New and Renewable Energies
The future is not yet written. Look at the world we’re in at this very moment. The Keystone XL tar sands pipeline was supposed to be built years ago, but activists catalyzed by the rural and indigenous communities across whose land it would go have stopped it so far, and made what was supposed to be a done deal a contentious issue. Activists changed the outcome.
Fracking has been challenged on the state level, and banned in townships and counties from upstate New York to central California. (It has also been banned in two Canadian provinces, France, and Bulgaria.) The fossil-fuel divestment movement has achieved a number of remarkable victories in its few bare years of existence and more are on the way. The actual divestments and commitments to divest fossil fuel stocks by various institutions ranging from the city of Seattle to the British Medical Association are striking. But the real power of the movement lies in the way it has called into question the wisdom of investing in fossil fuel corporations. Even mainstream voices like the British Parliament’s Environmental Audit Committee and publications like Forbes are now beginning to question whether they are safe places to put money. That’s a sea change.
Renewable energy has become more efficient, technologically sophisticated, and cheaper — the price of solar power in relation to the energy it generates has plummeted astonishingly over the past three decades and wind technology keeps getting better. While Americans overall are not yet curtailing their fossil-fuel habits, many individuals and communities are choosing other options, and those options are becoming increasingly viable. A Stanford University scientist has proposed a plan to allow each of the 50 states to run on 100% renewable energy by 2050.
Since, according to the latest report of the U.N.’s Intergovernmental Panel on Climate Change, fossil fuel reserves still in the ground are “at least four times larger than could safely be burned if global warming is to be kept to a tolerable level,” it couldn’t be more important to reach global agreements to do things differently on a planetary scale. Notably, most of those carbon reserves must be left untapped and the modest steps already taken locally andad hoc show that such changes are indeed possible and that an encouraging number of us want to pursue them.
We can do it. And we is the key word here. The world is not going to be saved by individual acts of virtue; it’s going to be saved, if it is to be saved, by collective acts of social and political change. That’s why I’m marching this Sunday with tens or maybe hundreds of thousands of others in New York City — to pressure the United Nations as it meets to address climate change. That’s why people who care about the future state of our planet will also be marching and demonstrating in New Delhi, Rio de Janeiro, Paris, Berlin, Melbourne, Kathmandu, Dublin, Manila, Seoul, Mumbai, Istanbul, and so many smaller places.
Mass movements work. Unarmed citizens have changed the course of history countless times in the modern era. When we come together as civil society, we have the capacity to transform policies, change old ways of doing things, and sometimes even topple regimes. And it is about governments. Like it or not, the global treaties, compacts, and agreements we need can only be made by governments, and governments will make those agreements when the pressure to do so is greater than the pressure not to. We can and must be that pressure.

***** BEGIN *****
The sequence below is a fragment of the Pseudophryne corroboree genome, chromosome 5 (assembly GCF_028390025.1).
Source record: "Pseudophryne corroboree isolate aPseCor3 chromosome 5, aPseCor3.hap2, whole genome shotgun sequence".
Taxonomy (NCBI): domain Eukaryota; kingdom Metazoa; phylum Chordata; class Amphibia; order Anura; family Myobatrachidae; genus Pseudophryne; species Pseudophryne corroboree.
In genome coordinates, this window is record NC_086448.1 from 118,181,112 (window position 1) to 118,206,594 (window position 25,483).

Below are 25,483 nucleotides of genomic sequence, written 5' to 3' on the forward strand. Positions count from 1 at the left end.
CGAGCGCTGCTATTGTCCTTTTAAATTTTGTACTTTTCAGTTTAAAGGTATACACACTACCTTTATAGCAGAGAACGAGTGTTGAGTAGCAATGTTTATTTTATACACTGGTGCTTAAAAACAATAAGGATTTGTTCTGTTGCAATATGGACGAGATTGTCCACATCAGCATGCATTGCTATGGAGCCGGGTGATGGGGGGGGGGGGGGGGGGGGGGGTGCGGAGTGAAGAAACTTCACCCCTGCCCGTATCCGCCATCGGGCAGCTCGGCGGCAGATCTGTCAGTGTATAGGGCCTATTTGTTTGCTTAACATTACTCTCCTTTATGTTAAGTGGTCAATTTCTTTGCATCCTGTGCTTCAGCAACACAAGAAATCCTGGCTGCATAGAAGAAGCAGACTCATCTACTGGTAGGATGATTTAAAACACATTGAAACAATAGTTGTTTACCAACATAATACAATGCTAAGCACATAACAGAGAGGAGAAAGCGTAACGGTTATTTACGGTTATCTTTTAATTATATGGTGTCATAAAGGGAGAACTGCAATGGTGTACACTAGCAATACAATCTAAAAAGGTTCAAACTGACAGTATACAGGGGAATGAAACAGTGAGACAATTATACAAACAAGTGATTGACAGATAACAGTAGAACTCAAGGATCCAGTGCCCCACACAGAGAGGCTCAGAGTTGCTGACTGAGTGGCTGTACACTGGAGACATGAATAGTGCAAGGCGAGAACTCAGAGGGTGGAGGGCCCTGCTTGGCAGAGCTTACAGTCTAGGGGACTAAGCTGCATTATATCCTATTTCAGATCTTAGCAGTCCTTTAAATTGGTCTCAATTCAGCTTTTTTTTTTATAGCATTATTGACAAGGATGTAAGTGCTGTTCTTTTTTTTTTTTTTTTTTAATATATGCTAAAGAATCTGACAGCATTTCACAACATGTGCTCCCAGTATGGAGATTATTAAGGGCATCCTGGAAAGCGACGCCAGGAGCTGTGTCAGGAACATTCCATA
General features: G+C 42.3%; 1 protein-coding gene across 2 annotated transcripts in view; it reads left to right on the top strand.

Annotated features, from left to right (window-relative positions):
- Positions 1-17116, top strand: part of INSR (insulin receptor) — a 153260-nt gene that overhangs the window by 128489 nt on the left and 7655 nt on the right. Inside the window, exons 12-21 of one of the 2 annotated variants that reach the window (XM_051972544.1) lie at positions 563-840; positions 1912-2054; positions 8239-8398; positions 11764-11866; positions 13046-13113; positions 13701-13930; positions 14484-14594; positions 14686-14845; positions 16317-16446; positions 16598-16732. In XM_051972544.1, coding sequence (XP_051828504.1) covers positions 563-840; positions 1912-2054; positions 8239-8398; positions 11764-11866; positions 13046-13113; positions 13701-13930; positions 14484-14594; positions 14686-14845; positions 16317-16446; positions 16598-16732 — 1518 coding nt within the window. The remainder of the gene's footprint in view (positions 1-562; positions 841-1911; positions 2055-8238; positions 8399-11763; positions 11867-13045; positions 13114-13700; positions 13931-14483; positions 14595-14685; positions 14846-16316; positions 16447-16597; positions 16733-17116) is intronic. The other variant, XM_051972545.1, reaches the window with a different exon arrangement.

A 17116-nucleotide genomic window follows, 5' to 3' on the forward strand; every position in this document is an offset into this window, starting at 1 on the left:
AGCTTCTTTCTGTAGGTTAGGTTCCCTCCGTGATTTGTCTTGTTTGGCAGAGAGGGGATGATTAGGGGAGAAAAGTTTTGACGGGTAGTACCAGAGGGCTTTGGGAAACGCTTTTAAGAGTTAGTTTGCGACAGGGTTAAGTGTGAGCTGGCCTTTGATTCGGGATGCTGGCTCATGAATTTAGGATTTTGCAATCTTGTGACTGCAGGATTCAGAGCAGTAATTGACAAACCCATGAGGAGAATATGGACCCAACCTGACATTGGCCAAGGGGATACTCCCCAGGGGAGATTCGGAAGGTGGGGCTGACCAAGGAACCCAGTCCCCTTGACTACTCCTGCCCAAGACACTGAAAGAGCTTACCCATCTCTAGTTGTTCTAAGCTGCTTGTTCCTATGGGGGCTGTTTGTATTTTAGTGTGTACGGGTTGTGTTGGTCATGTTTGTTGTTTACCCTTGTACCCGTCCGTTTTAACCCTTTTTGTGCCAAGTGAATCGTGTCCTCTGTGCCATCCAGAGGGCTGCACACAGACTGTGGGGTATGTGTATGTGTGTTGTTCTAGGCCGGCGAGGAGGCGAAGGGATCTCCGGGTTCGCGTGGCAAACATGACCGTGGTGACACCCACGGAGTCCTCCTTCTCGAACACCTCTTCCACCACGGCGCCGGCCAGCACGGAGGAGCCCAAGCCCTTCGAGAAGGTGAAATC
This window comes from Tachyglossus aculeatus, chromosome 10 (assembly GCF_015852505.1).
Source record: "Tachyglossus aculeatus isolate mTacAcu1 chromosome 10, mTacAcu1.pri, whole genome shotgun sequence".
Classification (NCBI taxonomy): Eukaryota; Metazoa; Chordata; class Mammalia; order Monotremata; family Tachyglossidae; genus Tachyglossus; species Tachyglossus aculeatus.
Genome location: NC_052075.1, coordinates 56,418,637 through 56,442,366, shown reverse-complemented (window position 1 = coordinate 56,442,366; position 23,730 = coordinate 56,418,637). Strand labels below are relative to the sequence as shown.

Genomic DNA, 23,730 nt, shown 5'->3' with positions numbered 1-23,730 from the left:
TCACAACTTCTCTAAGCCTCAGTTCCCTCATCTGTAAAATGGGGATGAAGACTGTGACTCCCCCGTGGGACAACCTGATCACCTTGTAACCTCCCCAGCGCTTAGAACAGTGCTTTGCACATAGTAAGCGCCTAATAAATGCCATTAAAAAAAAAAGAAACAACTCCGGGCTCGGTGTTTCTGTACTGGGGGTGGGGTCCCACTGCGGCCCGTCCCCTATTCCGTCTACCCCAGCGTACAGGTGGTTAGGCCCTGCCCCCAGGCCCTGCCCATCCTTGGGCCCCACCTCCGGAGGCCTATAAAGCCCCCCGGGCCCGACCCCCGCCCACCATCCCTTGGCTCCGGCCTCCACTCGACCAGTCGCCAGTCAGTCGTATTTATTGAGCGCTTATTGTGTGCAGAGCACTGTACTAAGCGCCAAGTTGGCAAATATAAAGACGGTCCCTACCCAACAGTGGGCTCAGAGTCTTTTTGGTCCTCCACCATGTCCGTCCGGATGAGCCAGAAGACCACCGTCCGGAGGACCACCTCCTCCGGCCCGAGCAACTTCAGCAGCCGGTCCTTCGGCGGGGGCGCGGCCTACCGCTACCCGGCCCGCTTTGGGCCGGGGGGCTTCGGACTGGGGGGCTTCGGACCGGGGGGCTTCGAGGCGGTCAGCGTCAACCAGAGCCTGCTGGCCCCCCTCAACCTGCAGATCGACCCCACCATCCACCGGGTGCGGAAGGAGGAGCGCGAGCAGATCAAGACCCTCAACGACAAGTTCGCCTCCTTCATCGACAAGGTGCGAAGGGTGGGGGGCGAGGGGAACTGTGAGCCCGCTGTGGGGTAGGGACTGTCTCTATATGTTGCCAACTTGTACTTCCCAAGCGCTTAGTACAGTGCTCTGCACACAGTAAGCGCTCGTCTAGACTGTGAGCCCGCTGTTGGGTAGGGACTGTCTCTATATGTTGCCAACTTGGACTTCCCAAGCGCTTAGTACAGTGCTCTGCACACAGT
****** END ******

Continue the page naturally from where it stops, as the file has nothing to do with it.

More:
The Long View from One Window
I lived in the same apartment for 25 years, moving into a poor but thriving black community in 1981 and out of the far more affluent, paler, and less neighborly place it had become in 2006. A lot of people moved in and out in that period, many of them staying only a year or two. Those transients always seemed to believe that the neighborhood they were passing through was a stable one. You had to be slower than change and stick around to see it. I saw it and it helped me learn how to take a historical view of things.
It’s crazy that anyone speaks as if our world is not undergoing rapid change, when the view from the window called history shows nothing but transformation, both incremental and dramatic. Exactly 25 years ago this month, Eastern Europe was astir. Remember that back then there was still a Soviet bloc, and a Soviet Union, and an Iron Curtain, and a Berlin Wall, and a Cold War. Most people thought those were permanent fixtures, but in the summer of 1989, Hungary decided to let East Germans (who were permitted to travel freely to that communist country) stream over to the West.
Thousands of people, tired of life in the totalitarian east, fled. Poland, Czechoslovakia, and Hungary, as well as East Germany, were already electrified by a resurgent civil society and activist communities that had dared to organize in the face of repression. At the time, politicians and pundits in the West were making careers out of explaining, among so many other things, why German reunification wasn’t going to happen in anyone’s lifetime. And they probably would have been proven right if people had stayed home and done nothing, if they hadn’t begun to hope and acted on that hope.